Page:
The Background of Diffraction-Figures
The background of diffraction-figures is examined in dependence of slit-width, distance, divergence of illumination and in Fresnel's and Fraunhofer's manner of observation. The background is higher at large slit-width and do not decrease proportional to distance but more slowly. The difference between maxima and minima of diffraction-fringes is approximately independent of slit-width, which corresponds to Newton's observation that bent light comes only out of small surroundings of edge.
Figure 1. Diffraction-figures of a slit with the slit-width of 2 mm in dependence of distance with parallel incident light. It is drawn up the transparency in dependence of the place in diffraction-figure. The shadow limit of the breadth of 2 mm is marked by vertical lines. The numbers written on the curves declare the distance of the slit to the photofilm in m.
Figure 2. Like figure 1 but without the collecting lens f'= 1 m, therefore in divergent light. Slit-width is put in 1.5 mm. The calculated shadow-limits are drawn by short vertical lines in every diffraction figure
Figure 3. Photometer-curves of different slit-widths in such distances that the intervals of fringes are equal; at equal exposure-times and under equal photometer conditions.
- - slit-width 2 mm,
--- slit-width 1 mm,
... slit-width 0.5 mm.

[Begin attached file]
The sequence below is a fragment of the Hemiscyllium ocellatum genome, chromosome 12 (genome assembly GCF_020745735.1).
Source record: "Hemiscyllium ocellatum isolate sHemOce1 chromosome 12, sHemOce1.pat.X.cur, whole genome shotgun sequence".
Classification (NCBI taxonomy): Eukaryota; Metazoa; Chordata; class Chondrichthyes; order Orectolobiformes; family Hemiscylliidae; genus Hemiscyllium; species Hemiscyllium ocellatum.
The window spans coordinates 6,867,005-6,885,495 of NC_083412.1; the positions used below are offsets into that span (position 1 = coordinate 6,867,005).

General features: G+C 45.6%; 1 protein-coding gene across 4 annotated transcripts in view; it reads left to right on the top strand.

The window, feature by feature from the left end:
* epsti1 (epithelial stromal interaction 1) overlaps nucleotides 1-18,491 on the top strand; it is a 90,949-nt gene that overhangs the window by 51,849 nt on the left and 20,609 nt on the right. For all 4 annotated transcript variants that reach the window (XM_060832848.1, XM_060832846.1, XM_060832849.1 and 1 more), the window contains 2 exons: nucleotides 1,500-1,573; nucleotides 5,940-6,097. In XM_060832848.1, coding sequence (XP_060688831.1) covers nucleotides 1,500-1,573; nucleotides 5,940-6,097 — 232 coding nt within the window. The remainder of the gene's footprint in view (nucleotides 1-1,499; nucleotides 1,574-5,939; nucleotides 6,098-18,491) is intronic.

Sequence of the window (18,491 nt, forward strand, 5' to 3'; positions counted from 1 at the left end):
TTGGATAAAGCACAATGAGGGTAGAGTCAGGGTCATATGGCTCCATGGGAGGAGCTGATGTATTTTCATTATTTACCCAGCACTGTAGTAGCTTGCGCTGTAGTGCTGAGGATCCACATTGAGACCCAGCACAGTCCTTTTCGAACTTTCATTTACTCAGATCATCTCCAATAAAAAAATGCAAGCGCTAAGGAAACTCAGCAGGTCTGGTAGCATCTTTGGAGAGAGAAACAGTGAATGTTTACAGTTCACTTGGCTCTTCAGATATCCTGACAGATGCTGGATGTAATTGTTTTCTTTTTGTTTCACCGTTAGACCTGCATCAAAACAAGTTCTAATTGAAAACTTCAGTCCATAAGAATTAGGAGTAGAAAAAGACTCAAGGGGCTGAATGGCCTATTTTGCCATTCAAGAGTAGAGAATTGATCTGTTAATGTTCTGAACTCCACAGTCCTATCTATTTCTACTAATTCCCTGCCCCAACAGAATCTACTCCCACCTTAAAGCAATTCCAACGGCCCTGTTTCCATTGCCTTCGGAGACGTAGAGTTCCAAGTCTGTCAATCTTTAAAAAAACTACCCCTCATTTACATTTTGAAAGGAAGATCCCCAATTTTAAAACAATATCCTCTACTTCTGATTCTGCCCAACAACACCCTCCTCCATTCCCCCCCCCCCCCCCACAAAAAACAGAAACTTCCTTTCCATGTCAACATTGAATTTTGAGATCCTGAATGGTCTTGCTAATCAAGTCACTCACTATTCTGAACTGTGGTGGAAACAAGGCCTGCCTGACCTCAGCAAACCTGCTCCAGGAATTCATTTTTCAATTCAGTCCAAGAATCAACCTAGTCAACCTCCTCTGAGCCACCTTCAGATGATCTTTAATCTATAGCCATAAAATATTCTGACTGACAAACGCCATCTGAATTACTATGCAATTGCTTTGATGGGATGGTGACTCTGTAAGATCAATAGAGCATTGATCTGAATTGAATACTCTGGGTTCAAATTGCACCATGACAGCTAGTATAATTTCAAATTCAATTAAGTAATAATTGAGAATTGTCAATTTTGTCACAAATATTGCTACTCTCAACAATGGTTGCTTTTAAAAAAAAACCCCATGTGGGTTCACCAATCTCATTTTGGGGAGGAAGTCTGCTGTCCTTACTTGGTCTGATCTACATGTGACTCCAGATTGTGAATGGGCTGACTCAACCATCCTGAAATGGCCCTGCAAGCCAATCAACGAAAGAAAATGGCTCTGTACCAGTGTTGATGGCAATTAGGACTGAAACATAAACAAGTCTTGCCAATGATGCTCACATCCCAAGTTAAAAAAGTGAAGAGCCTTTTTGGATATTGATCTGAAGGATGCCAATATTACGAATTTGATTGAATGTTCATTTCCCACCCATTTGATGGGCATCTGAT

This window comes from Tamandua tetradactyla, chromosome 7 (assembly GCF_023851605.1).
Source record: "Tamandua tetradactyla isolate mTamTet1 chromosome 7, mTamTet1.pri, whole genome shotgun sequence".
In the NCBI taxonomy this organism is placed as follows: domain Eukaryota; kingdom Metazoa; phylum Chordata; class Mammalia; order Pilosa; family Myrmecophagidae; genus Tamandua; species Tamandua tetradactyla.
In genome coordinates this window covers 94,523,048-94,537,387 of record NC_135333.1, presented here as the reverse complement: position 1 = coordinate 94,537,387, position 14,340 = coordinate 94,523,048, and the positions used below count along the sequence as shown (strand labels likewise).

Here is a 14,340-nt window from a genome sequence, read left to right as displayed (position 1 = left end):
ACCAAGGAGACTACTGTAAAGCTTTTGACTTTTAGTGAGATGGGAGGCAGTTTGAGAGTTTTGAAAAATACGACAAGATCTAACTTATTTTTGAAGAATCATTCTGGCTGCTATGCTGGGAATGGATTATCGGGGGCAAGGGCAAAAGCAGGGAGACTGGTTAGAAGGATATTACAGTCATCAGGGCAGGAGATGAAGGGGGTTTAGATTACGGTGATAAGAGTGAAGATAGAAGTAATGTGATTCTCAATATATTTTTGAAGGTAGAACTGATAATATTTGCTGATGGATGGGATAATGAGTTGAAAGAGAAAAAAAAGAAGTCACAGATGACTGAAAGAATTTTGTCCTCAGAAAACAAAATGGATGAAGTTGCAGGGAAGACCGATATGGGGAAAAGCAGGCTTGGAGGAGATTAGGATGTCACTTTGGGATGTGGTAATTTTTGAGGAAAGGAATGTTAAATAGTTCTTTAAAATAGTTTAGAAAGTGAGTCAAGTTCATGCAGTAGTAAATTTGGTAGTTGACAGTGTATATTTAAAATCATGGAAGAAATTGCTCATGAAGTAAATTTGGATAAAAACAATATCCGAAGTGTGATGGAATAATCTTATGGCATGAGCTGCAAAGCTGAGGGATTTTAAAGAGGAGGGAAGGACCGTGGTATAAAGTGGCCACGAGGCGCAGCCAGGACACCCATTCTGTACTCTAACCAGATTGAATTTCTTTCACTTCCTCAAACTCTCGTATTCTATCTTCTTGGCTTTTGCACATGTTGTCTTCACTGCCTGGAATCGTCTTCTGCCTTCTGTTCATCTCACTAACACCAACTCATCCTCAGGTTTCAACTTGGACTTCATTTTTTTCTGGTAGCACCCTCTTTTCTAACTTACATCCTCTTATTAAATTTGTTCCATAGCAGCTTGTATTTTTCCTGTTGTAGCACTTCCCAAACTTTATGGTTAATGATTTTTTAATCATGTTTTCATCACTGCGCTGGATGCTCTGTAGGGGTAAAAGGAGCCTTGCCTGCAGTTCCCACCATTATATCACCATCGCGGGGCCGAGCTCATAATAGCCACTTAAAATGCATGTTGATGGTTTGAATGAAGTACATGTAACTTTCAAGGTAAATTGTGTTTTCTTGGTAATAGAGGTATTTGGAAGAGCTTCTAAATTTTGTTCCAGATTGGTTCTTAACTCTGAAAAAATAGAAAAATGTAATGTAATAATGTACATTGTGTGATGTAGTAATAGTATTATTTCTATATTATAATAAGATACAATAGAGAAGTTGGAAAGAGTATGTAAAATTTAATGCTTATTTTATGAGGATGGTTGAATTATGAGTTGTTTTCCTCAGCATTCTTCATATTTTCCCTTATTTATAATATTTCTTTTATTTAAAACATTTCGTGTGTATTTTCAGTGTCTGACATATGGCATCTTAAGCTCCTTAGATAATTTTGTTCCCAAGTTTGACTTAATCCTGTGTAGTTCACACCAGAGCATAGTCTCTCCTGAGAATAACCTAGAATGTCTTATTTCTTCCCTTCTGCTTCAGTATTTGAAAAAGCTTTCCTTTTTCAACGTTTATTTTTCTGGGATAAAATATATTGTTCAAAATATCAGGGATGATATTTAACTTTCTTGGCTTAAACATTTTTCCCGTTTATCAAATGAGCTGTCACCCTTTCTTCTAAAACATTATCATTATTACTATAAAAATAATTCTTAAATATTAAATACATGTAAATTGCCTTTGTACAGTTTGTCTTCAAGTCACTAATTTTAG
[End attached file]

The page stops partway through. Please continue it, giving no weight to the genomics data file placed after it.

In figures 1 and 2 the influence of inner fringes is dominant, statements on the background can not be made. Figure 3 shows unequivocally that the breadth of background increases with the slit-width but here is simultaneously the distance at which the larger distance at greater slit-width does not compensate this influence. From figure 3 and tables 1 till 4 is evident that background decreases by no means proportionally to the distance but more slowly. Fresnel  showed experimentally that the intervals of fringes of a half-plane grow only proportionally to the root of distance if the light strikes parallel. Intervals of inner fringes of the slit have the same dependence. Therefore bent light must not run rectilinear on the farther way. So it is possible to regard background as rest of inner fringes. At sufficient distances the background would then run into the zeroth order.
Insufficient monochromaticity of light forms self-evidently a source of background as also scattering at soilings of edges. For Fraunhofer's manner of observation causes an imagery of the illumination-slit, so diffraction-figures by Fraunhofer's observation-manner show a meaner background. Because here no inner diffraction-fringes appear, so the background is reduced by imagery.
References H. Nieke, Newtons Beugungsexperimente und ihre Weiterführung, Halle 1997, Comp. Print 1, Arbeit 4 (Vorhanden in vielen Universitätsbibliotheken.) Newton's Diffraction Experiments and their Continuation. Halle 1997, comp. print 3, paper 4. (Available in some university libraries.)
 I. Newton, Opticks, or a Treatise of the Reflexions, Refractions, Inflexions and Colours of Light. London 1704; Opera quae exstant omnis, Tom IV. London 1782; Optics. Reprint, Bruxeles 1966; Optik II + III, Übers. W. Abendroth, Ostwald's Klassiker Nr. 97, Engelmann, Leipzig 1893; Neuauflage Bd. 96/97, Vieweg, Braunschweig 1983; Optique, Trac. J. F. Marat 1737; Bourgois, Paris 1989.
[3 ] As , paper 1.
 As , paper 2.
 A. J. Fresnel, Oeuvres Complétes I. Paris 1866; Abhandlungen über die Beugung des Lichtes. Ostwalds Klassiker Nr. 215, Engelmann, Leipzig 1926.
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